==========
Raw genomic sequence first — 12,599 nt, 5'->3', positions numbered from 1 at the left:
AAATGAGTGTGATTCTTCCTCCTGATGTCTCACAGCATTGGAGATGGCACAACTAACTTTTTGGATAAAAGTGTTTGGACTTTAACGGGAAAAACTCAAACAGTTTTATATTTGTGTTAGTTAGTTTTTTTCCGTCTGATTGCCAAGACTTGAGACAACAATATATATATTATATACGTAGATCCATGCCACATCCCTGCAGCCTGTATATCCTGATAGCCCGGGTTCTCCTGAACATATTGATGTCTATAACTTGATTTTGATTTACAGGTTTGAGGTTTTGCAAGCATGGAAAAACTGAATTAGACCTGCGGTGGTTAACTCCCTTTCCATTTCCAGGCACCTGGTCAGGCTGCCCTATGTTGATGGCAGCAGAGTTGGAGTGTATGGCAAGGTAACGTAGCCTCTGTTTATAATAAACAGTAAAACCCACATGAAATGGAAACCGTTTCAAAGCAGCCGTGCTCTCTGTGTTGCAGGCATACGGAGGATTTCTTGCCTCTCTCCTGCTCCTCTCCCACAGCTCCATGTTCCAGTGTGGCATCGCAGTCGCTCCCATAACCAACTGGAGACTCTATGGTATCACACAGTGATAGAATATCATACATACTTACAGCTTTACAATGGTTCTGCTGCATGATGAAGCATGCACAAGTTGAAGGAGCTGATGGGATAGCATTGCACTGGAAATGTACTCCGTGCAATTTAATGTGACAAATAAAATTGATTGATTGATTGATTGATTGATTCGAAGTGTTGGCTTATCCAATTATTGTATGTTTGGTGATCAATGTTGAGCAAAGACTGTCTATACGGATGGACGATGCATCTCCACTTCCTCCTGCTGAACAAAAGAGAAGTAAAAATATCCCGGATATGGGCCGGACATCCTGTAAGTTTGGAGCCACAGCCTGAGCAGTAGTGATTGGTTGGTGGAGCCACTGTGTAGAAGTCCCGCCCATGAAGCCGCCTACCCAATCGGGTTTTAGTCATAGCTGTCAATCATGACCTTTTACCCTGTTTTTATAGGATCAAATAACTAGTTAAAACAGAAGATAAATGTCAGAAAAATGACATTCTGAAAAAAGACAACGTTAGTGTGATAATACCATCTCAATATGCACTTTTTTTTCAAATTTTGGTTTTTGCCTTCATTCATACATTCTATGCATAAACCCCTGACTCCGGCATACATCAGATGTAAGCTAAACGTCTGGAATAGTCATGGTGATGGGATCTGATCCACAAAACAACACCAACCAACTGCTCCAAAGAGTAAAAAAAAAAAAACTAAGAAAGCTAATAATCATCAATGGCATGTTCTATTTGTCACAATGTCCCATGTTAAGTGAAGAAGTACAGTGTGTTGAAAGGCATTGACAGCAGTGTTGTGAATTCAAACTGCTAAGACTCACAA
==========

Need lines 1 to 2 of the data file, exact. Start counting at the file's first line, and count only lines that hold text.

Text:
Raw genomic sequence first — 12,599 nt, 5'->3', positions numbered from 1 at the left:
AAATGAGTGTGATTCTTCCTCCTGATGTCTCACAGCATTGGAGATGGCACAACTAACTTTTTGGATAAAAGTGTTTGGACTTTAACGGGAAAAACTCAAACAGTTTTATATTTGTGTTAGTTAGTTTTTTTCCGTCTGATTGCCAAGACTTGAGACAACAATATATATATTATATACGTAGATCCATGCCACATCCCTGCAGCCTGTATATCCTGATAGCCCGGGTTCTCCTGAACATATTGATGTCTATAACTTGATTTTGATTTACAGGTTTGAGGTTTTGCAAGCATGGAAAAACTGAATTAGACCTGCGGTGGTTAACTCCCTTTCCATTTCCAGGCACCTGGTCAGGCTGCCCTATGTTGATGGCAGCAGAGTTGGAGTGTATGGCAAGGTAACGTAGCCTCTGTTTATAATAAACAGTAAAACCCACATGAAATGGAAACCGTTTCAAAGCAGCCGTGCTCTCTGTGTTGCAGGCATACGGAGGATTTCTTGCCTCTCTCCTGCTCCTCTCCCACAGCTCCATGTTCCAGTGTGGCATCGCAGTCGCTCCCATAACCAACTGGAGACTCTATGGTATCACACAGTGATAGAATATCATACATACTTACAGCTTTACAATGGTTCTGCTGCATGATGAAGCATGCACAAGTTGAAGGAGCTGATGGGATAGCATTGCACTGGAAATGTACTCCGTGCAATTTAATGTGACAAATAAAATTGATTGATTGATTGATTGATTGATTCGAAGTGTTGGCTTATCCAATTATTGTATGTTTGGTGATCAATGTTGAGCAAAGACTGTCTATACGGATGGACGATGCATCTCCACTTCCTCCTGCTGAACAAAAGAGAAGTAAAAATATCCCGGATATGGGCCGGACATCCTGTAAGTTTGGAGCCACAGCCTGAGCAGTAGTGATTGGTTGGTGGAGCCACTGTGTAGAAGTCCCGCCCATGAAGCCGCCTACCCAATCGGGTTTTAGTCATAGCTGTCAATCATGACCTTTTACCCTGTTTTTATAGGATCAAATAACTAGTTAAAACAGAAGATAAATGTCAGAAAAATGACATTCTGAAAAAAGACAACGTTAGTGTGATAATACCATCTCAATATGCACTTTTTTTTCAAATTTTGGTTTTTGCCTTCATTCATACATTCTATGCATAAACCCCTGACTCCGGCATACATCAGATGTAAGCTAAACGTCTGGAATAGTCATGGTGATGGGATCTGATCCACAAAACAACACCAACCAACTGCTCCAAAGAGTAAAAAAAAAAAAACTAAGAAAGCTAATAATCATCAATGGCATGTTCTATTTGTCACAATGTCCCATGTTAAGTGAAGAAGTACAGTGTGTTGAAAGGCATTGACAGCAGTGTTGTGAATTCAAACTGCTAAGACTCACAA